The Idaho Environmental Coalition has been running the Calcine Retrieval Project (CRP) under contract with the Department of Energy.
A series of experiments using the Flyability Elios 3 were conducted in this project to aid in the development of a safe method for removing hundreds of cubic metres of highly radioactive waste from underground storage bins in Idaho, USA.
This happened when exposing the Elios 3 to 10,000 R/h of radiation.
The DOE challenged the Idaho Environmental Coalition (IEC) to find a safe solution to removing radioactive waste buried underground over 60 years ago and relocate it to a new storage facility. Nuclear waste is known as calcine, which is a solid, granular material made from spent nuclear fuel.
The IEC had already developed a unique method to remove the calcine as a first milestone in the project. The method involves drilling holes through the concrete roof of the vault housing the calcine storage bins. Then using robotics to weld access pipes to the bin tops, cut holes into the bins and pneumatically remove the calcine.
Before implementing this new strategy, the IEC needed a clearer understanding of the environment in which it would operate.
To achieve this, the IEC needed to identify all obstructions within the vault above the bins (conduit, support beams, and vent lines) to assess whether these obstructions would prevent the extraction equipment from being installed. Furthermore, it required 3D representations of these obstacles rather than images or video.
After an extensive investigation, the IEC found that Flyability's Elios 3 indoor drone was ideal for creating 3D models within the vault.
The Elios 3 is engineered to operate in confined, crowded environments and has a LiDAR sensor, which allows it to collect accurate data for 3D mapping.
After deciding on the Elios 3, the remaining question was whether it could withstand the radiation...
To collect all of the data required to create a 3D model of the vault's inside, the Elios 3 would need to fly to each of the vault's four corners, taking up to four consecutive 6-minute flights. During this time, the drone would be exposed to an average radiation field of 1,000 R/h, with the most intense radiation field anticipated to be on the surface of the storage bins, where it might be as high as 2,000 R/h.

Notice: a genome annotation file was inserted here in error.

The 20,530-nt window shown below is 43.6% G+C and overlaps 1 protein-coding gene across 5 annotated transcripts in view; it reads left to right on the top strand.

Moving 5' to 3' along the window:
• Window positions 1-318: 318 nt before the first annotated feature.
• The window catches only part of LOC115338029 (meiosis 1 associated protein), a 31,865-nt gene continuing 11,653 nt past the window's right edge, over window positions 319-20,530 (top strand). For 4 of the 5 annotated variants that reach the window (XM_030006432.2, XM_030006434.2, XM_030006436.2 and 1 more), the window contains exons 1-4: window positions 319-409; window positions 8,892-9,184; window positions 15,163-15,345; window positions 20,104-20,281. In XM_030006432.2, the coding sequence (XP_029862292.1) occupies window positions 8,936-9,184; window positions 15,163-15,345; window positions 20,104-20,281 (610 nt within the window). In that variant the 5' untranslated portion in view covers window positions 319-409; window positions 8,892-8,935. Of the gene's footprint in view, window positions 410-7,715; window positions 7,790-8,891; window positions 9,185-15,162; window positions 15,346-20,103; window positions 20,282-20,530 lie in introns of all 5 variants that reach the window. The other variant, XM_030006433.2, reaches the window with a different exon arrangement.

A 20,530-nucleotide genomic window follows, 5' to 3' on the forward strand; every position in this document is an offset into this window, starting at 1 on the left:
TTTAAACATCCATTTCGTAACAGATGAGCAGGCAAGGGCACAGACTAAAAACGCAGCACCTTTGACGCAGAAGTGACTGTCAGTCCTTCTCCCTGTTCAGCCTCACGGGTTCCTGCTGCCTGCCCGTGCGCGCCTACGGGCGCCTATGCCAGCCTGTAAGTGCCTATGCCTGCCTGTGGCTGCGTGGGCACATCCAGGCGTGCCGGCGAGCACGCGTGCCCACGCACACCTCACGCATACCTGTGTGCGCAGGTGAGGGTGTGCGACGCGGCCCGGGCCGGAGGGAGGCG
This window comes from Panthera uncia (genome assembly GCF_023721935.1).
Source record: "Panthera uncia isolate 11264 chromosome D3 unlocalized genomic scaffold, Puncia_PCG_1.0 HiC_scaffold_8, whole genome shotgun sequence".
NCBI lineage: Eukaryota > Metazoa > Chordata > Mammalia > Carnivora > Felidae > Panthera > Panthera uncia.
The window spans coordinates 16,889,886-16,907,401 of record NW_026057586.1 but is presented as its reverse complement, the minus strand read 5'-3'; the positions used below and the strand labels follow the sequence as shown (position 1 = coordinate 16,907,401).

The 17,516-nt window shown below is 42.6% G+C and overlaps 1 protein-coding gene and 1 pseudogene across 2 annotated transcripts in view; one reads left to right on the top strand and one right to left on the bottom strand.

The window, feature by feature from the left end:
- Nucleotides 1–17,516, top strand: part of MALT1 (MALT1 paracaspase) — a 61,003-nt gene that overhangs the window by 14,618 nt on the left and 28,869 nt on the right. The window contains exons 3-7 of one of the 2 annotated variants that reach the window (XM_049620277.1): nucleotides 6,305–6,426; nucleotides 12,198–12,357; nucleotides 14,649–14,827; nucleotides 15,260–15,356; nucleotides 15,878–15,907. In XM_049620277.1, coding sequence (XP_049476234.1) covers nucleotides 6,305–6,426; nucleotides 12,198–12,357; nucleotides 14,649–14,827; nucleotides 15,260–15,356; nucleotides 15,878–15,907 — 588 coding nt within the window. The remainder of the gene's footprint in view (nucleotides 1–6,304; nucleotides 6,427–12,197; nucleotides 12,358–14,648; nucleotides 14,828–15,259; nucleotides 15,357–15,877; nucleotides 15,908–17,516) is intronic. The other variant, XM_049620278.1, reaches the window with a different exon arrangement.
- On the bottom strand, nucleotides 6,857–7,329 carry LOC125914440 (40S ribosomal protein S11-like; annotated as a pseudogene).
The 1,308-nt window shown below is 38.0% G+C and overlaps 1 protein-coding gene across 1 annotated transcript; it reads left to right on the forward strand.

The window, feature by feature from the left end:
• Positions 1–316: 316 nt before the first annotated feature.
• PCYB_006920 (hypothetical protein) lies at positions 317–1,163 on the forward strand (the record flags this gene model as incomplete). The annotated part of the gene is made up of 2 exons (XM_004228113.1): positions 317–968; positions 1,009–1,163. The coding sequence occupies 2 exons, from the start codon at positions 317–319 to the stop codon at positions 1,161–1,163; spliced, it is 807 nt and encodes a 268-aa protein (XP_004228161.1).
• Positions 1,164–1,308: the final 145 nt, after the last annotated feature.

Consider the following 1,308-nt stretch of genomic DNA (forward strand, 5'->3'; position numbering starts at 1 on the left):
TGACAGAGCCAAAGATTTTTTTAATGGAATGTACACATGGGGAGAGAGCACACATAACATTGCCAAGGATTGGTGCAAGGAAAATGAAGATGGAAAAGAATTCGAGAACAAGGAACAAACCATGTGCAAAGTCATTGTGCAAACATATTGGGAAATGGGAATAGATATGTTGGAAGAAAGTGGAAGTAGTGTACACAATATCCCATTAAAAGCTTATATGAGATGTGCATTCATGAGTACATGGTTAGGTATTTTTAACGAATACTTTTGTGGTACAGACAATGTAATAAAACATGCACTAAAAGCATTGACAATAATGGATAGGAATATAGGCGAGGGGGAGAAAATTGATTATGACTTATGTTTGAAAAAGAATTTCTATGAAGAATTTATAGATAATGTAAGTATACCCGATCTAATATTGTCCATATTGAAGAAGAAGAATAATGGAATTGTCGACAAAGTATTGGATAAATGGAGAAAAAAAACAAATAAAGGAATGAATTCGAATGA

The only way to determine if the Elios 3 could withstand such a high dose and continue flying was to test and see how the drone operated.
Testing the Elios 3's Radiation Tolerance
Engineers working on the calcine retrieval project used a high-power X-ray source for radiation testing on the Elios 3 drone.
Purpose: Radiation tolerance tests ensure that the Elios 3 continues functioning properly even when subjected to radiation fields within the storage vault.
The ionising radiation beams were generated at the Idaho Accelerator Center on the Idaho State University campus in Pocatello, Idaho, using a high-powered 450keV X-ray tube.
The Elios 3 was irradiated while operating to evaluate its performance under various radiation field strengths. Dosimetry detectors were mounted directly to the Elios 3 to provide the most accurate estimation of absorbed radiation.
Outcome: After exposing the Elios 3 to various radiation fields, CRP engineers found that the Elios 3 not only met the minimum requirements for radiation tolerance but also far exceeded them.
Here are the findings from the radiation tolerance testing:
- The Elios 3 exceeded the test's minimum requirements, successfully operating in a 10,000 R/h field and continuing to function after an accumulated dose of about 4,000 R.
- The Elios 3 exceeded the minimum requirements of the test, operating successfully in a 10,000 R/h field and continuing to function after an accumulated dose of approximately 4,000 R.
To put the scale of 4,000 R into context, it equates to 800 times the dose that a person working in an irradiated environment can legally be exposed to in a year (based on a 5Rem dose per worker per year).
In total, the Elios 3 completed 19 flights of six minutes each in radiation fields of varying strength. The drone was irradiated during each flight, and then the X-ray was shut off after the drone landed, simulating the dose exposure it would receive inside the vault.
It's worth noting that the IEC didn't just evaluate the Elios 3's capacity to fly while exposed to radiation. The drone's visual camera, LiDAR sensor, and other components used in a regular drone operation, such as the transmitter and gimbal, had to function properly.
During the radiation test flights, the following components were inspected and/or regularly monitored to verify they continued to function properly:
- Visible camera feed
- Flight control
- LiDAR function
- Gimbal control
- Smart lighting control
- Transmitter status
- Battery voltage
To read the full report on this project, click here.